Kuwait Likely To Post Deficit Before 2017- Minister

Falling oil prices will slash Kuwait’s public revenues by 60 per cent, the country’s finance minister told the parliament.



Kuwait will most likely post a budget deficit before 2017 due to the falling oil prices, the country’s finance minister Anas-al-Saleh told the parliament.

Al Saleh said that plummeting oil prices will slash Kuwait’s public revenues by 60 per cent, leading to a deficit after almost 16 years, Kuwait Times reported.

The Gulf country is highly dependent on oil as a means of income, with 95 per cent of its public revenues being derived from it.

However, lower oil prices have been affecting the government’s ability to indulge in welfare spending as freely as before when oil ranged above $100 a barrel.

According to Saleh, Kuwait spent up to KD5 billion in subsidies during the last fiscal year, up 25 per cent from KD864 million spent in the fiscal year of 2004.

In order to reduce the strain on its coffers, Kuwait slashed its subsidies on diesel, kerosene and aviation fuel from January 1. It is considering a phase-out of subsidies on petrol and other utilities but no concrete steps have been taken in that direction yet.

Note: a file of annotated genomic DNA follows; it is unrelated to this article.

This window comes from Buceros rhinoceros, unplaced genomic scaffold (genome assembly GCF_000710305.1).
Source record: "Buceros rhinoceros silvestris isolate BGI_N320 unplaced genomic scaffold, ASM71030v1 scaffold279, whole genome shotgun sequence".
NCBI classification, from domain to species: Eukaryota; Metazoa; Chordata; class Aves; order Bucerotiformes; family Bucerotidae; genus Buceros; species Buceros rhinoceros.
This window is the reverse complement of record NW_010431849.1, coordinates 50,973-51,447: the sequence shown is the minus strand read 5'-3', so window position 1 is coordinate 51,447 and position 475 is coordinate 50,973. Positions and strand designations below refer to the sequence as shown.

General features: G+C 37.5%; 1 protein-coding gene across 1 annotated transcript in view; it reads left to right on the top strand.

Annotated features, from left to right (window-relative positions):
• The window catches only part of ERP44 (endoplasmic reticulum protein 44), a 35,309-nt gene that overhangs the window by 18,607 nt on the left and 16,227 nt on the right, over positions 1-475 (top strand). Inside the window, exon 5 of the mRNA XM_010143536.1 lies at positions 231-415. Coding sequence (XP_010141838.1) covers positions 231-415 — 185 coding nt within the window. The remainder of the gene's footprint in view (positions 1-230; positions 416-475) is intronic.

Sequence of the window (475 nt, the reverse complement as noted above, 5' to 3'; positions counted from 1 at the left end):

The reduction in subsidies has also led to production costs soaring among businesses, triggering a wave of price hikes, local media reported.

As a result, the parliament has urged the government to halt the removal of any more subsidies or grants over fears of further price rises in the economy.

Lawmakers also called on the government to conduct a comprehensive study to ensure that the subsidy removal will not affect citizens’ living standards.

Despite such steps towards austerity, Kuwait is not expected to go into a spending freeze over the next year.

The OPEC-member recently announced that it has set apart KD45.5 billion ($155 billion) in the country’s five year developmental plan to spend on various projects and on human resource development.

The amount is expected to finance 523 projects from 2015 to 2020, Kuwaiti MP Mohammed Al Jabri was quoted as saying.

Out of the total amount, Jabri said that KD29.5 billion will be spent on economic development and KD15.5 billion on human resource development. The remaining amount of KD500 million will be spent on administrative development.

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